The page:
Marriage is a unique, binding contract that signifies a lifelong union between two individuals. Traditionally perceived as a pact between a man and a woman, this definition has been broadened in many societies to encompass all genders. At its core, marriage is the cornerstone of family life and is deemed as an inviolable social institution.
The nature, consequences, and incidents of marriage are stringently regulated by law, thereby making it immune to personal stipulation or negotiation. However, it’s essential to note that the law does permit marriage settlements that specify property relations during the marriage. These stipulations, nevertheless, must be within the boundaries set by the Family Code (Article 1, FC).
This legal contract aims to establish a stable family life, fostering a nurturing environment for future generations. Marriage serves as the foundation of the family structure, providing a framework for social organization and defining familial roles and responsibilities.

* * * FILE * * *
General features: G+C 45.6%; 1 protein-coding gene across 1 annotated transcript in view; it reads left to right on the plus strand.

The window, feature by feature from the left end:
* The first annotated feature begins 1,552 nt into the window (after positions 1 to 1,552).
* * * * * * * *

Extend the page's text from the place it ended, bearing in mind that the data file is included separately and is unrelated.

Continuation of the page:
To be valid, a marriage must be entered into voluntarily and in full compliance with legal requirements. These prerequisites vary from region to region but generally include conditions related to age, consent, and the absence of close familial relations between the prospective spouses.
In a nutshell, marriage is a comprehensive legal agreement that binds two people together, establishing familial ties and dictating specific legal and financial responsibilities. Through marriage, couples commit to a shared life under the regulations dictated by their respective legal jurisdictions, reinforcing the foundations of family life.